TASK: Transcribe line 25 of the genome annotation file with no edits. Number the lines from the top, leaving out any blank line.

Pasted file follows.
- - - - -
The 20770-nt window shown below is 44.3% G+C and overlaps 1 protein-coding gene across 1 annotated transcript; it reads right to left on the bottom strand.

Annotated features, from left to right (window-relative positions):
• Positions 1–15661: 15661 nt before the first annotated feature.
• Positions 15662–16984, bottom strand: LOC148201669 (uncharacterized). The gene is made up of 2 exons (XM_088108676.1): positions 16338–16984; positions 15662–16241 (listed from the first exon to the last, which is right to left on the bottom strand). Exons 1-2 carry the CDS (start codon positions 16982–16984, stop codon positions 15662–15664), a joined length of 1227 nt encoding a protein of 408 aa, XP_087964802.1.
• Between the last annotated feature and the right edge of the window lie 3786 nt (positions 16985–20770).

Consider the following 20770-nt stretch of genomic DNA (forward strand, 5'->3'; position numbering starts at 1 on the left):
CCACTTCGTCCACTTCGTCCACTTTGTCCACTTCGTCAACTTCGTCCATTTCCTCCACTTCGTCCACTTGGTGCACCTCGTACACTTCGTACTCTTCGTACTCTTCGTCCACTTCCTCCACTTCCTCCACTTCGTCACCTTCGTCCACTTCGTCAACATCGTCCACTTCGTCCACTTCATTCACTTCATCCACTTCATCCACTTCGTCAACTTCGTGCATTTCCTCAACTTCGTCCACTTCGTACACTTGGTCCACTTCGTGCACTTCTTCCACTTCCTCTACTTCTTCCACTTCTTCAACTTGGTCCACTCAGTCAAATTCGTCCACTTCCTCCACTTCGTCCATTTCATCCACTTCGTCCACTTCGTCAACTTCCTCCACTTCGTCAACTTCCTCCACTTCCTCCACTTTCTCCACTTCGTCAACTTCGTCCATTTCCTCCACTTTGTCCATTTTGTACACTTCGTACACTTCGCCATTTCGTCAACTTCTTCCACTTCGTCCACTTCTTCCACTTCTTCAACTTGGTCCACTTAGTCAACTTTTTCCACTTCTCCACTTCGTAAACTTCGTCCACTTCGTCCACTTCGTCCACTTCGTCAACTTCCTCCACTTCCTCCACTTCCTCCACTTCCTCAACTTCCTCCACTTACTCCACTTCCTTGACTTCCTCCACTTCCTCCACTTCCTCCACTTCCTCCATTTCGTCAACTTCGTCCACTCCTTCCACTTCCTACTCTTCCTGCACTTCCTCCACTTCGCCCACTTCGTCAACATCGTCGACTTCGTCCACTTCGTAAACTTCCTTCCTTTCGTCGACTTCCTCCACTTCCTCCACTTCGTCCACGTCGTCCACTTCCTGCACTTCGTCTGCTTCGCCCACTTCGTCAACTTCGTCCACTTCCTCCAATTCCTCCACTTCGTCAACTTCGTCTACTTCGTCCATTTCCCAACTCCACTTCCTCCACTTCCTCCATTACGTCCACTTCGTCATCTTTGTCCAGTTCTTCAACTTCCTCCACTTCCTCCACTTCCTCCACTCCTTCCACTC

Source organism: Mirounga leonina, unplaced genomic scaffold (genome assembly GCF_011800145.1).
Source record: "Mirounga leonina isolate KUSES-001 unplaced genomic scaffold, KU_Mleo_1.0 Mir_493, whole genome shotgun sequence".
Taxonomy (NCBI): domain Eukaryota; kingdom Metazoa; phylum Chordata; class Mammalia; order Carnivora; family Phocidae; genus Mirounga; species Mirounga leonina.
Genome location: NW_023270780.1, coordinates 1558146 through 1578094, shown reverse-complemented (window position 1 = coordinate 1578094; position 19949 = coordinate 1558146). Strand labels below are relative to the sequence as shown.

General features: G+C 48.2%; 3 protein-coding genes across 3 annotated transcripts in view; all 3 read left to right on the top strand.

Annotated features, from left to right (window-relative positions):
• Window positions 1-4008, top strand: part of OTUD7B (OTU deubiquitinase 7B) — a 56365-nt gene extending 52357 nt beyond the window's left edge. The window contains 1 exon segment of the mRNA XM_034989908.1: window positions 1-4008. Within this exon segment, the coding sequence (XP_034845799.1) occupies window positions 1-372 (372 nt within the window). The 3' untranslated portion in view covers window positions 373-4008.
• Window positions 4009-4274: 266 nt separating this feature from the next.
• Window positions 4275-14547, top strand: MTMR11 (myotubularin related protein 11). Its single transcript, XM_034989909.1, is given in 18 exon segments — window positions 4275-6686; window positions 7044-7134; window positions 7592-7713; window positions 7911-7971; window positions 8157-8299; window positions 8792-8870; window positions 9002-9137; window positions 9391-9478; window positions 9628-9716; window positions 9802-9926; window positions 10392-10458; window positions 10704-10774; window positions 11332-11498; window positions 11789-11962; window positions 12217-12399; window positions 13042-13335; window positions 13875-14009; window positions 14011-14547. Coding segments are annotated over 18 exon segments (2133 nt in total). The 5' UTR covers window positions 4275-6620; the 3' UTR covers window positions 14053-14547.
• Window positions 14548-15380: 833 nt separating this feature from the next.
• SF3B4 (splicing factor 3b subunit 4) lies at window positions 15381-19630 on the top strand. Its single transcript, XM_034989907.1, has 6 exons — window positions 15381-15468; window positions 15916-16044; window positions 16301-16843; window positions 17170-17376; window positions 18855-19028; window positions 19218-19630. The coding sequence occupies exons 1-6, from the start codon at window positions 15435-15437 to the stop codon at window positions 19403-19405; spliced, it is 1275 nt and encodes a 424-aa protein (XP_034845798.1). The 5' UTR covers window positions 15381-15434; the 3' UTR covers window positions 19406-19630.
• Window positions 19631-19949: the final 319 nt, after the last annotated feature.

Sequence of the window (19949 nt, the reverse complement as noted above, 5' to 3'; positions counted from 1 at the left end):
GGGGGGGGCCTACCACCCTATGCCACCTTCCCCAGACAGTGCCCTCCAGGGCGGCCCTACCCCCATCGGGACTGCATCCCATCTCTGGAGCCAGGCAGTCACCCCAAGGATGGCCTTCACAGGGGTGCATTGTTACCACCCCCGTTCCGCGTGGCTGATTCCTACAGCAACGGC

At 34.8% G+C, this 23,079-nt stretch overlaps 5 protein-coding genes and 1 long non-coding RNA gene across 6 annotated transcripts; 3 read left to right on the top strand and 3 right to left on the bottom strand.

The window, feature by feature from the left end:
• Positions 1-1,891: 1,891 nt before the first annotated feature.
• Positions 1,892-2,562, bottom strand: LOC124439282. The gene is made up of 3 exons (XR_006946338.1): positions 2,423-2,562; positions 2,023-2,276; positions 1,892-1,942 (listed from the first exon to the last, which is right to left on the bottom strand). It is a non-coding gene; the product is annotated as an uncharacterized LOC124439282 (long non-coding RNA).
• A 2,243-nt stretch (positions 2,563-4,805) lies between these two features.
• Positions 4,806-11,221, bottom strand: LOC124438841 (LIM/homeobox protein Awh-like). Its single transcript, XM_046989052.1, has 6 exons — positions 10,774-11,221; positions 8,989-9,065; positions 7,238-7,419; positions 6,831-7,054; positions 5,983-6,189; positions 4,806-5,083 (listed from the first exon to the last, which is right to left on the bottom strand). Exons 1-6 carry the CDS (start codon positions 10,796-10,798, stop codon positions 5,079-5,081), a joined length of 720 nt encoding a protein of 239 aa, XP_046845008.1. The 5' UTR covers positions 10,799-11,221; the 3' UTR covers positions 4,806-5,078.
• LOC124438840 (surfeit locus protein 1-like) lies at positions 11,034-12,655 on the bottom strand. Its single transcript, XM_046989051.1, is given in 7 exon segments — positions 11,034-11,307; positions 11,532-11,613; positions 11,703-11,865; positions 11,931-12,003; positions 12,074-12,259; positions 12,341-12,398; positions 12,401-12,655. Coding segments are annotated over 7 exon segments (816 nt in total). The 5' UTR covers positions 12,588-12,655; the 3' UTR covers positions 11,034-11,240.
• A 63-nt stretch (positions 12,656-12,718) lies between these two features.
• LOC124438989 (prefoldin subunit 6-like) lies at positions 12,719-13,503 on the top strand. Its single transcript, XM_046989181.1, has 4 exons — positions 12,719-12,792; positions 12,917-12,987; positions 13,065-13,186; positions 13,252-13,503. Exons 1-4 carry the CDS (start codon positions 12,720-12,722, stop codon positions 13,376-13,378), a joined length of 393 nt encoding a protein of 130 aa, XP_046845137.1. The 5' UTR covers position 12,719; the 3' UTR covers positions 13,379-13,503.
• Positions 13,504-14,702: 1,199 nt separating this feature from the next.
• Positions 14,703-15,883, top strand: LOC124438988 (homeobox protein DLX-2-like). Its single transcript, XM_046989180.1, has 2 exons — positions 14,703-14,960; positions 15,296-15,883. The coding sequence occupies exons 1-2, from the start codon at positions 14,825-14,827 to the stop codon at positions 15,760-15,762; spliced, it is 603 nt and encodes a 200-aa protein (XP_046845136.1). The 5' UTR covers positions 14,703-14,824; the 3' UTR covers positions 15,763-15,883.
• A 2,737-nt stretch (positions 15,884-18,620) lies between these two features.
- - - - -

• Positions 1,892-2,562, bottom strand: LOC124439282. The gene is made up of 3 exons (XR_006946338.1): positions 2,423-2,562; positions 2,023-2,276; positions 1,892-1,942 (listed from the first exon to the last, which is right to left on the bottom strand). It is a non-coding gene; the product is annotated as an uncharacterized LOC124439282 (long non-coding RNA).